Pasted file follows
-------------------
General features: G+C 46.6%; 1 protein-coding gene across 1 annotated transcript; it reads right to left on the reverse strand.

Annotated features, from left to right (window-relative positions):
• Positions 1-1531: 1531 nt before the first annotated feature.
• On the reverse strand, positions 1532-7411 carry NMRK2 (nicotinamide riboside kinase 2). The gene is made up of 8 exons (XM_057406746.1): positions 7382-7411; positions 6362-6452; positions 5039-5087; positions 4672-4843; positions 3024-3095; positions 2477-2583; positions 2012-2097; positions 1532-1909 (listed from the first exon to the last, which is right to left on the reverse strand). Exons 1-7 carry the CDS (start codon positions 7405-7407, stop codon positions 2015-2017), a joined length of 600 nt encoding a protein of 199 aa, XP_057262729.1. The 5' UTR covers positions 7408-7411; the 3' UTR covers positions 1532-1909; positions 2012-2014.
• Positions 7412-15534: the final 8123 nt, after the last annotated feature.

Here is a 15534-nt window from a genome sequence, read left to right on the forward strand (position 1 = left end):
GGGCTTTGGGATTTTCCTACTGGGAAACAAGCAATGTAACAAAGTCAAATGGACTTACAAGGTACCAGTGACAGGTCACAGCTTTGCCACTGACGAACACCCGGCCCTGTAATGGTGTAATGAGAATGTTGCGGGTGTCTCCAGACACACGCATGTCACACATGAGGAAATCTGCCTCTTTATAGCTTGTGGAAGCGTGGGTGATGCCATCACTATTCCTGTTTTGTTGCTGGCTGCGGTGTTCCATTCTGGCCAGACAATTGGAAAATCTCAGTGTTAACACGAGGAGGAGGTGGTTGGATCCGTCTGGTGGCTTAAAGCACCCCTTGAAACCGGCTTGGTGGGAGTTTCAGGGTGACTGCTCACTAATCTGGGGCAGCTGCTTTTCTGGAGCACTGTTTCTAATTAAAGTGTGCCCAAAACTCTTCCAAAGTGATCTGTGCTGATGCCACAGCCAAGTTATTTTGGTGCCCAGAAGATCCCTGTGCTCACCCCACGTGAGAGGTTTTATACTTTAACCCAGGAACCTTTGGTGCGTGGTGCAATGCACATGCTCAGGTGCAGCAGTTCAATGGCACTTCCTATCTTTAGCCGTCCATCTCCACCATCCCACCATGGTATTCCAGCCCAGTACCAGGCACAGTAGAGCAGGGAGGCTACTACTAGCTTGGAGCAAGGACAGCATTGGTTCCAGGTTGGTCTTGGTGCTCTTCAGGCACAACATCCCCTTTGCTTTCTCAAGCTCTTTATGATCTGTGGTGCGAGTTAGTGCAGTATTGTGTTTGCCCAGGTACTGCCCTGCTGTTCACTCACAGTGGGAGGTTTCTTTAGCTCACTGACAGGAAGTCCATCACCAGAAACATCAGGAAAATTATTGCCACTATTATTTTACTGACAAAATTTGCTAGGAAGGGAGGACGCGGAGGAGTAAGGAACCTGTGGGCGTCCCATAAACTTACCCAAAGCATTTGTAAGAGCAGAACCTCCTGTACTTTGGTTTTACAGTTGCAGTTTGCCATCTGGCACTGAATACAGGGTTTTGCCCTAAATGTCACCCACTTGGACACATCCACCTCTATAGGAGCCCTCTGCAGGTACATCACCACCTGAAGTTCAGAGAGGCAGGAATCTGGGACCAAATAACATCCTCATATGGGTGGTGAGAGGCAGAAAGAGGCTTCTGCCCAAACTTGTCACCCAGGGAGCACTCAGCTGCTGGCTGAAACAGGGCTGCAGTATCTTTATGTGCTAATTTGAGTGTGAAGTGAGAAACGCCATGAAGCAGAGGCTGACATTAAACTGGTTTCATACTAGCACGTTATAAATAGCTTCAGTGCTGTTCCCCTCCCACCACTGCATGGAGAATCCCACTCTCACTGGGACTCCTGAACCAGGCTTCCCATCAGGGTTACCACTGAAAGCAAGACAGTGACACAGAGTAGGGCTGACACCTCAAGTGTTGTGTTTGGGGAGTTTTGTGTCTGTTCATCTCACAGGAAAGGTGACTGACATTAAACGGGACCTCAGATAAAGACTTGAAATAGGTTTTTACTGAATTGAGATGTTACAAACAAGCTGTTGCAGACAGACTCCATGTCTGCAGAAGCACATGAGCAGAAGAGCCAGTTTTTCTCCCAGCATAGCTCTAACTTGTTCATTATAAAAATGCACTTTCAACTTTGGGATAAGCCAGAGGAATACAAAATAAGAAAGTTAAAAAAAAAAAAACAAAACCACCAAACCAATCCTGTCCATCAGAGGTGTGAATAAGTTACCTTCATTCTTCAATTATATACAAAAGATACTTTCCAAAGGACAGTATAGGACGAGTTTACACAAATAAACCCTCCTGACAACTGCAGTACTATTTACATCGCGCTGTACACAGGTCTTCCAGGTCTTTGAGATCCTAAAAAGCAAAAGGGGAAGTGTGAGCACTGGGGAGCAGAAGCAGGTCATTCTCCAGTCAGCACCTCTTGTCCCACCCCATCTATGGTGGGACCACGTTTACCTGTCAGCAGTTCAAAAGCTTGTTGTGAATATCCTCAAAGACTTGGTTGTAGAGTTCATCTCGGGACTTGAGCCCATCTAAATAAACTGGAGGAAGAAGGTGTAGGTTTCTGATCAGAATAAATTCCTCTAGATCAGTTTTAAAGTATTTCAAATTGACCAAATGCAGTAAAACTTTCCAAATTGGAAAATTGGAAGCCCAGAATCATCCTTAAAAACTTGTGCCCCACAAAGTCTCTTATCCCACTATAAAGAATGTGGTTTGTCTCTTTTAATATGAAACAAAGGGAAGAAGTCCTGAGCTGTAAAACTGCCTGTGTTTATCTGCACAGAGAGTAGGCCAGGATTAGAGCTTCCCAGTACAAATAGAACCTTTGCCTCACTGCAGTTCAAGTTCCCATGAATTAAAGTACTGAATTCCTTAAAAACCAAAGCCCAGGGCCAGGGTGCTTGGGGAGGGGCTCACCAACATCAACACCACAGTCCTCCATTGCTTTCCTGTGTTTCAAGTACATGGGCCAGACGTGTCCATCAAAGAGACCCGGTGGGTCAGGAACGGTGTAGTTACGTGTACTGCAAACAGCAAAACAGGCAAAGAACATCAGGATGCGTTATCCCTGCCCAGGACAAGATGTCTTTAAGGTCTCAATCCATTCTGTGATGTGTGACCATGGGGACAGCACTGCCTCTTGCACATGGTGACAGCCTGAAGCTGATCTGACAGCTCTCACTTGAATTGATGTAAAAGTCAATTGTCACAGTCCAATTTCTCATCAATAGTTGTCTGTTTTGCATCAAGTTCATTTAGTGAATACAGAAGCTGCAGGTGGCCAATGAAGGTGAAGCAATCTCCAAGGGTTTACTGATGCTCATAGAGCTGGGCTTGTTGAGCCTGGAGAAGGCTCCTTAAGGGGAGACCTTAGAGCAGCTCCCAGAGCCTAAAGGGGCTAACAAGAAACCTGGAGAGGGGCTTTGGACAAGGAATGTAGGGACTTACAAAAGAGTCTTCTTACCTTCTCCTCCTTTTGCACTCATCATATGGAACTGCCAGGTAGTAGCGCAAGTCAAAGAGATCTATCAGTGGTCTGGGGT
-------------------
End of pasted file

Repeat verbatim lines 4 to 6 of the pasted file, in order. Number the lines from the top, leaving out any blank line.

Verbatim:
• On the reverse strand, positions 1532-7411 carry NMRK2 (nicotinamide riboside kinase 2). The gene is made up of 8 exons (XM_057406746.1): positions 7382-7411; positions 6362-6452; positions 5039-5087; positions 4672-4843; positions 3024-3095; positions 2477-2583; positions 2012-2097; positions 1532-1909 (listed from the first exon to the last, which is right to left on the reverse strand). Exons 1-7 carry the CDS (start codon positions 7405-7407, stop codon positions 2015-2017), a joined length of 600 nt encoding a protein of 199 aa, XP_057262729.1. The 5' UTR covers positions 7408-7411; the 3' UTR covers positions 1532-1909; positions 2012-2014.
• Positions 7412-15534: the final 8123 nt, after the last annotated feature.

Here is a 15534-nt window from a genome sequence, read left to right on the forward strand (position 1 = left end):